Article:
Everyone who uses any lab equipment to take measurements understands the importance of regular equipment calibration otherwise it can throw off the accuracy of your measurements.
Most of the highly sensitive instruments that you use come with an assigned measurement tolerance as well as the manufacturer’s recommendation on the calibration intervals that you should follow.
Not following your manufacturer’s recommendations can cause a whole host of problems, the most important one being that it could lead to inaccurate measurements.
Follow the manufacturer’s directions
You should heed the manufacturer’s calibration intervals according to their own data and usage when designing the unit, setting instrument calibration intervals according to your own specific needs can be more complicated.
Manufacturers are experts in their field of calibration and are committed to helping their customers better manage their verification and calibration programmes. They help you eliminate measurement errors and optimise your calibration intervals at minimum cost.
The manufacturers usually get their calibration data from three sources, which are subassemblies in the existing mature products, different components in instruments and similar products.
But once you’ve bought the instrument and begun using it, external factors can affect its performance, which you and your manufacturer should both consider when assessing calibration intervals for your own operation.
Here are three key factors that you should consider:
1 Operating conditions
The normal operating conditions include factors such as frequency of use, vibration, humidity and the temperature that the machinery will be operated in. All this affects how much you will need to calibrate your instruments/machinery.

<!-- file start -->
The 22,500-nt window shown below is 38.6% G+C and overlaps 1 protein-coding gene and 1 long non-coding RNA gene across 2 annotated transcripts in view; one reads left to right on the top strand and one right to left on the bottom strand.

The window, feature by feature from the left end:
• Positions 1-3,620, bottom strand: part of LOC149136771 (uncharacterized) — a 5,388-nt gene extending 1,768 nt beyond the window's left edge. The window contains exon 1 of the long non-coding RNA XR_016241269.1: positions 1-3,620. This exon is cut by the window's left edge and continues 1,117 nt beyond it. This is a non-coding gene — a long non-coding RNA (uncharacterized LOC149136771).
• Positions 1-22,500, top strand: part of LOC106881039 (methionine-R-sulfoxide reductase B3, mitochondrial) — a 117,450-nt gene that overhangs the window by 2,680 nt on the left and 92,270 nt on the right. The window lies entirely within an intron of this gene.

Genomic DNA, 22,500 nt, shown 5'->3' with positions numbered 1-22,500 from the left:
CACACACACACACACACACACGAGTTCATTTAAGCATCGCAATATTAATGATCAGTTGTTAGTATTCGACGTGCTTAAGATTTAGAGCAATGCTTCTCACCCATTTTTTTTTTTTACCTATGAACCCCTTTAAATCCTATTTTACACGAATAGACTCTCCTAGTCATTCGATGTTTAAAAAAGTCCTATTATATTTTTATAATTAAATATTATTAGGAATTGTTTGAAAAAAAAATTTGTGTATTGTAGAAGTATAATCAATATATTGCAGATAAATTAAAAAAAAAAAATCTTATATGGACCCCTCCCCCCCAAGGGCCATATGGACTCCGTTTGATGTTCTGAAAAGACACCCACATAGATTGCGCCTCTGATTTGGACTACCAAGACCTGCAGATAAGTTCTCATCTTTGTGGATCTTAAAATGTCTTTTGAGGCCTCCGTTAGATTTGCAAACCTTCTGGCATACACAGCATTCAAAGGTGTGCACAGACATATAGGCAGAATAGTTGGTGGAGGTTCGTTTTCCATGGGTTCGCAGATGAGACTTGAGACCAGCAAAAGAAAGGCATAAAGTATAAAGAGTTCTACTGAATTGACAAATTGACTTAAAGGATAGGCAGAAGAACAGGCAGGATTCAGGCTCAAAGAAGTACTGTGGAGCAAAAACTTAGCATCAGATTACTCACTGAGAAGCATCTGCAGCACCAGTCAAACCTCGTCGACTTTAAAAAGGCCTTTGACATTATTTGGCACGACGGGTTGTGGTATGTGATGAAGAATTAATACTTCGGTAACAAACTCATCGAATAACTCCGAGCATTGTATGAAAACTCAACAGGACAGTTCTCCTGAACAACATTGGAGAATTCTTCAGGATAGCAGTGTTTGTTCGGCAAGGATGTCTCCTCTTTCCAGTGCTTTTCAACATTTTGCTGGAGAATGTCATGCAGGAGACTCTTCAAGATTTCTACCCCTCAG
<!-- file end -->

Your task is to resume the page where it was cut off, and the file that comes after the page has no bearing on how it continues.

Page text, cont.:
2 What you intend to use it for
The manufacturer of your equipment will not know what you will be using your equipment for after you purchase it. So you need to decide on the calibration intervals depending on how you will be using your instruments/equipment. An example of this is that you may only need to use the instrument only a couple of times in a year so therefore the interval between your calibrations will be much longer.
3 Added features
Does your instrument have any firmware or circuitry that oversees the state of your instrument? This instrument can provide you with feedback that will allow you to assess whether it is possible to extend your calibration interval or not.
Some instruments may also have certain built-in features that allow you to assess the instrument and determine which allow it to self-adjust according to your use and conditions, and this greatly reduces the need for calibration and maintenance services. You should consider any extra features prior to calibrating your equipment.
Data assessment and making adjustments to your calibration intervals
If you want to assess the calibration intervals accurately, you will need about two years of calibration history. This will give you a clearer picture of how your instrument will perform over long-term use. Installing and purchasing instruments without 2 years of their data is not a good idea as the data will not provide a valid record of the instrument’s performance history.
Instruments that have a sufficient data history should also be checked on how many days have passed since that particular instrument had last undergone a calibration service. Examining the instrument’s history will help in deciphering a time pattern that occurs between adjustments and repairs. This will help you make your decisions of planning out your instrument calibration intervals a lot easier.
Once you have discovered that the necessary data exist, you should proceed with a statistical analysis. Hypothesis testing on proportions and data fitting are the most common methods used according to binary logistic regression.
The point here is to create a model that helps in predicting any future behaviour, which further increases the importance of having a large enough sample size.
It is important that you understand the importance of instrument calibration and how to set the calibration intervals for your equipment. I hope that you consider these three factors prior to setting your instrument calibration intervals.
Edward Simpson works for RS Calibration Services, has a knack for finding faults in machines and does not rest until they are rectified to perfection. He lives in Pleasanton, CA and loves to write about how machines work and about the importance of proper care and calibration of equipment. When he's not working or writing, he loves to run to stay fit.